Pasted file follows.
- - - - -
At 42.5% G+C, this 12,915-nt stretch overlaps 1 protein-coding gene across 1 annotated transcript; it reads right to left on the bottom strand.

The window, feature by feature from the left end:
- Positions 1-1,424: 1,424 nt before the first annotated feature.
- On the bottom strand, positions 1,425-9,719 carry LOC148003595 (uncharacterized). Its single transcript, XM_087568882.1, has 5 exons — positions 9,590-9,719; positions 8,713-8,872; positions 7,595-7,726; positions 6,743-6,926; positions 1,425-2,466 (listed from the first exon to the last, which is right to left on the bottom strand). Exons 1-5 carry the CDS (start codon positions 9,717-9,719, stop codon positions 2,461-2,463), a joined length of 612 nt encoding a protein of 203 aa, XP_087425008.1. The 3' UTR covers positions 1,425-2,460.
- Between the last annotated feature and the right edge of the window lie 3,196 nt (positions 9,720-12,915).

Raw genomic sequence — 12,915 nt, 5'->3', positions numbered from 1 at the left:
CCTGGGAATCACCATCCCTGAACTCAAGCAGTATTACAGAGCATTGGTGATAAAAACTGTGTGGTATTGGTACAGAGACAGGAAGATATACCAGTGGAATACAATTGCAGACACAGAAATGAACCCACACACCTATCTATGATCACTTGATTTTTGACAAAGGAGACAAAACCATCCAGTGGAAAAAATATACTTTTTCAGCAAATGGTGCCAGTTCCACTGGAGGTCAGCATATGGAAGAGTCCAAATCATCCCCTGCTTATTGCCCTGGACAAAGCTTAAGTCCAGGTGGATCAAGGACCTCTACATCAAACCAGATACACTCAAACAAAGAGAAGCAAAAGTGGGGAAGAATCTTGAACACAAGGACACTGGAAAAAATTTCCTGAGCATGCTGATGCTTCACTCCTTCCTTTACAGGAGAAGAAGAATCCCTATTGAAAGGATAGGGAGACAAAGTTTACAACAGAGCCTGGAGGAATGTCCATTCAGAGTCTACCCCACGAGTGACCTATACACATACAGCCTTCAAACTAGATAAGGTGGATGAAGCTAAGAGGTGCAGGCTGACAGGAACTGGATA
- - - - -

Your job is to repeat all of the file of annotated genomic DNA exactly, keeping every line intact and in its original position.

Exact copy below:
At 42.5% G+C, this 12,915-nt stretch overlaps 1 protein-coding gene across 1 annotated transcript; it reads right to left on the bottom strand.

The window, feature by feature from the left end:
- Positions 1-1,424: 1,424 nt before the first annotated feature.
- On the bottom strand, positions 1,425-9,719 carry LOC148003595 (uncharacterized). Its single transcript, XM_087568882.1, has 5 exons — positions 9,590-9,719; positions 8,713-8,872; positions 7,595-7,726; positions 6,743-6,926; positions 1,425-2,466 (listed from the first exon to the last, which is right to left on the bottom strand). Exons 1-5 carry the CDS (start codon positions 9,717-9,719, stop codon positions 2,461-2,463), a joined length of 612 nt encoding a protein of 203 aa, XP_087425008.1. The 3' UTR covers positions 1,425-2,460.
- Between the last annotated feature and the right edge of the window lie 3,196 nt (positions 9,720-12,915).

Raw genomic sequence — 12,915 nt, 5'->3', positions numbered from 1 at the left:
CCTGGGAATCACCATCCCTGAACTCAAGCAGTATTACAGAGCATTGGTGATAAAAACTGTGTGGTATTGGTACAGAGACAGGAAGATATACCAGTGGAATACAATTGCAGACACAGAAATGAACCCACACACCTATCTATGATCACTTGATTTTTGACAAAGGAGACAAAACCATCCAGTGGAAAAAATATACTTTTTCAGCAAATGGTGCCAGTTCCACTGGAGGTCAGCATATGGAAGAGTCCAAATCATCCCCTGCTTATTGCCCTGGACAAAGCTTAAGTCCAGGTGGATCAAGGACCTCTACATCAAACCAGATACACTCAAACAAAGAGAAGCAAAAGTGGGGAAGAATCTTGAACACAAGGACACTGGAAAAAATTTCCTGAGCATGCTGATGCTTCACTCCTTCCTTTACAGGAGAAGAAGAATCCCTATTGAAAGGATAGGGAGACAAAGTTTACAACAGAGCCTGGAGGAATGTCCATTCAGAGTCTACCCCACGAGTGACCTATACACATACAGCCTTCAAACTAGATAAGGTGGATGAAGCTAAGAGGTGCAGGCTGACAGGAACTGGATA